Paramount Studios presents
"We still couldn't convince Andre that he was a seal, and my father, that he wasn't one."- Toni's adult voice (Annette O'Toole)
Stars: Keith Carradine, Chelsea Field, Tina Majorino, Keith Szarabajka, Tony the Sea Lion
Other Stars: Aidan Pendleton, Joshua Jackson, Shane Meier, Shirley Broderick, Andrea Libman, Jay Brazeau, Bill Dow, Joy Coghill, Stephen Dimopoulos, Frank C. Turner, Kristian Ayre, Gregory Smith, Ric Reid, Duncan Fraser, Gary Jones, Teryl Rothery, Douglas Newell, Annette O'Toole
Director: George Miller
MPAA Rating: PG for teen mischief, mild violence and language.
Run Time: 01h:34m:38s
Release Date: 2002-03-12
DVD Review"It was clear Andre wasn't like other seals." - Toni's adult voice
Movies about kids and animals are in no short supply, and many tend to try to manipulate its audience with a series of near crises, the pain of separation, and an ultimate flowery end. And so they should. While it may not be anything new to make a film about the bonding of a child with an animal, it is the kind of story that needs to be seen once in a while, amidst high action thrillers about terrorists and evil-doers threatening to destroy life as we know it. Sometimes we just need to have our focus shifted onto creatures of the wild, and the marvel they bring. Such is the case with Andre, adapted from the book A Seal Called Andre by Harry Goodridge and Lew Dietz, based on a true story of a harbor seal who befriended a family in Maine in the 1950s. With a narrative voice over, the summer that changed their lives is told.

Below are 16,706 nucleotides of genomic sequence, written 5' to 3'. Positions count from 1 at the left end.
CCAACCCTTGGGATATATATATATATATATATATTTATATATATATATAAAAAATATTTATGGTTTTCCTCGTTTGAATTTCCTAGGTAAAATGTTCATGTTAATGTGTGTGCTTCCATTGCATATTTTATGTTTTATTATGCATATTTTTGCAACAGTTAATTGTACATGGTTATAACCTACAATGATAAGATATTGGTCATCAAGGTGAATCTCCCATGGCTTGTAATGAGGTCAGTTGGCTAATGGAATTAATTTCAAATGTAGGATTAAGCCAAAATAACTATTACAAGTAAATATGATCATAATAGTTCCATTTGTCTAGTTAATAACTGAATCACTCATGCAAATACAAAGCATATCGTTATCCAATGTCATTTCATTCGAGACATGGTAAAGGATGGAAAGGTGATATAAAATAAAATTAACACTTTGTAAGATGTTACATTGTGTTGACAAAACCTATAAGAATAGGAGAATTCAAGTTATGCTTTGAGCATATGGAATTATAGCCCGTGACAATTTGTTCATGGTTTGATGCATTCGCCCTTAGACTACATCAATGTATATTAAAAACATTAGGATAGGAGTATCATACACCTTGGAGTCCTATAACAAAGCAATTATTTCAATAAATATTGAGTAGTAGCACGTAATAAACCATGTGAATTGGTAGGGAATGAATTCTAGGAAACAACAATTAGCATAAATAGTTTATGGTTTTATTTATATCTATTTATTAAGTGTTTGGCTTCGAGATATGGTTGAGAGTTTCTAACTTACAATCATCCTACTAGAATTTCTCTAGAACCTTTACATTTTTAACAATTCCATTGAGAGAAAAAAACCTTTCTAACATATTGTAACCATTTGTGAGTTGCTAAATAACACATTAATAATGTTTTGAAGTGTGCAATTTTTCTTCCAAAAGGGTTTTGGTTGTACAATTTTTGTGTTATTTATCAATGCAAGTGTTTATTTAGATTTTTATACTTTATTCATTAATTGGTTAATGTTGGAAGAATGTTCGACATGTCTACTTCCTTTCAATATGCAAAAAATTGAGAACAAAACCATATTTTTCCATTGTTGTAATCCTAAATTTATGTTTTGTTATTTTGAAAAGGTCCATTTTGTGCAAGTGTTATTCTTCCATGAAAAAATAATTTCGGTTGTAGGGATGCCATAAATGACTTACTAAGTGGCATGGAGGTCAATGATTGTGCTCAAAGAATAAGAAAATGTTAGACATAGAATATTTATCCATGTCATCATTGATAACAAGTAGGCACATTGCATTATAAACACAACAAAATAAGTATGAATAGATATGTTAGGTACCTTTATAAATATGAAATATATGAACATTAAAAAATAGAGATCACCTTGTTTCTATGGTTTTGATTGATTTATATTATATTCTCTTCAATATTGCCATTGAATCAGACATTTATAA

The Whitney household is the local zoo, where youngest daughter Toni brings home a collection of injured animals for her father, Harry, the local harbor master in Rockport, to tend to. There's a duck on the refrigerator, a goat outside the kitchen window, and Mrs. Whitney managing the mayhem with her two teenage kids, while her husband and nine-year-old Toni discover a bounty of wild creatures. It has been a hard year for the fishing community, and the seals are fingered for the blame, but when Harry finds an abandoned seal pup while out on his patrols, he is obligated to bring the creature home, trying to conceal this latest find from his wife. Like most moms, Thalice is not easily fooled, and soon the pup becomes the household pet, much to the chagrin of the family dog. But this is no ordinary seal, and soon his personality begins to emerge, as Toni teaches him tricks and he becomes a local celebrity. Billy Baker, one of the fishermen hit with declining catches, is none too happy about the harbor master's find, nor is he content with the job he has been doing in the local waters. Billy sets out to have the seal removed by whatever means possible, creating a conflict in the community with a young girl's heart and a seal pup's life in the balance.